When designing this Rotterdam house for themselves, Gwendolyn Huisman and Marijn Boterman suspended a large indoor hammock between the living area and rear window, allowing generous views of the garden and sky.
Metal hooks allow residents to attach swings and hammocks to the L-shaped balcony that cuts through the middle of this Japanese house by Level Architects.
Polish designer Szymon Hanczar squeezed an indoor hammock into his minimally furnished micro apartment in Wroclaw, which measures just 13 square metres.
A threadbare hammock hangs between the decking and kitchen entrance at this coastal home by Ernesto Pereira, which features cut-away sections in its facade to create shaded nooks for lounging.
Sliding walls open this concrete guesthouse to the elements and allow easy access to an egg-shaped pool. Instead of beds, Cadaval & Sola-Morales suspended hammocks across the living area.
A child's swing hangs from a narrow ceiling void in this Japanese house by Sandwich, which also features a double-height bookcase and a first-floor terrace.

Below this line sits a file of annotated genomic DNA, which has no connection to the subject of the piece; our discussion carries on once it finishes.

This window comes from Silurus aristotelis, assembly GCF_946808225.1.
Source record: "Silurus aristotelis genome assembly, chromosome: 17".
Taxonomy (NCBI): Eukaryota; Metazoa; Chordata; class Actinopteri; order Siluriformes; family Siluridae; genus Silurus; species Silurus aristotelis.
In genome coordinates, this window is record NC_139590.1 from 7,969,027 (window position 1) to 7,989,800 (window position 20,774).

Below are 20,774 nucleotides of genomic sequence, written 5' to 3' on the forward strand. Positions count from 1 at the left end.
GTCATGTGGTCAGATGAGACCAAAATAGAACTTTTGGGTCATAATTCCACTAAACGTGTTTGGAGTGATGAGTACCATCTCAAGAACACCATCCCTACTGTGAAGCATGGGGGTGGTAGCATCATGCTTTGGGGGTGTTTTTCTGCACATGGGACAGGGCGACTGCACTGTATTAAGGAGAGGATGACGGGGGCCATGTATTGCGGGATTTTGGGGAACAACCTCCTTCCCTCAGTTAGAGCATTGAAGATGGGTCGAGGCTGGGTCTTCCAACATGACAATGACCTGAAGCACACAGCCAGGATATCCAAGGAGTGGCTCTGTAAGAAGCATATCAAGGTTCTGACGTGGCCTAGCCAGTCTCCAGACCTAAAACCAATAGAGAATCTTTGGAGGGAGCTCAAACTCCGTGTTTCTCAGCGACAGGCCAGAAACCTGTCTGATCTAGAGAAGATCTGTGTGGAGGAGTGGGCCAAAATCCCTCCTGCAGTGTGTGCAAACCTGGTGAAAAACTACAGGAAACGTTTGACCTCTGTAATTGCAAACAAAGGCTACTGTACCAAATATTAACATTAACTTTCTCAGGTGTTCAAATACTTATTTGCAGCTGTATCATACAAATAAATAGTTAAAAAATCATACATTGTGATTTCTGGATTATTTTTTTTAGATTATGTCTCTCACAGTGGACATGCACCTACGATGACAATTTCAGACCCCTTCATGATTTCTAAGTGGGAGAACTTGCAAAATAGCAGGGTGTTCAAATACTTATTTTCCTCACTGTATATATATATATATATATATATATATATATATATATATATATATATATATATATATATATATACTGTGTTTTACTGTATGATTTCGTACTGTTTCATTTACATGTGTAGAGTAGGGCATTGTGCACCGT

Giant communal hammocks serve as a lounging area inside this hostel in Nha Trang by TAK Architects, which also features bunk beds created from brightly painted shipping containers.
A hammock and not much else features inside this stark house contained inside a three metre cube. Japanese architects Jo Nagasaka and Schemata Architecture Office designed the structure as a concept for future living.
Osaka studio Process5 Design designed this residence in western Japan as a "playground for adults". Residents can enjoy countryside views as they bathe or have breakfast on a large square swing.
To allow children space to play while the parents cook dinner, Taiwanese studio HAO Design installed a swing and slide in the kitchen of this family home.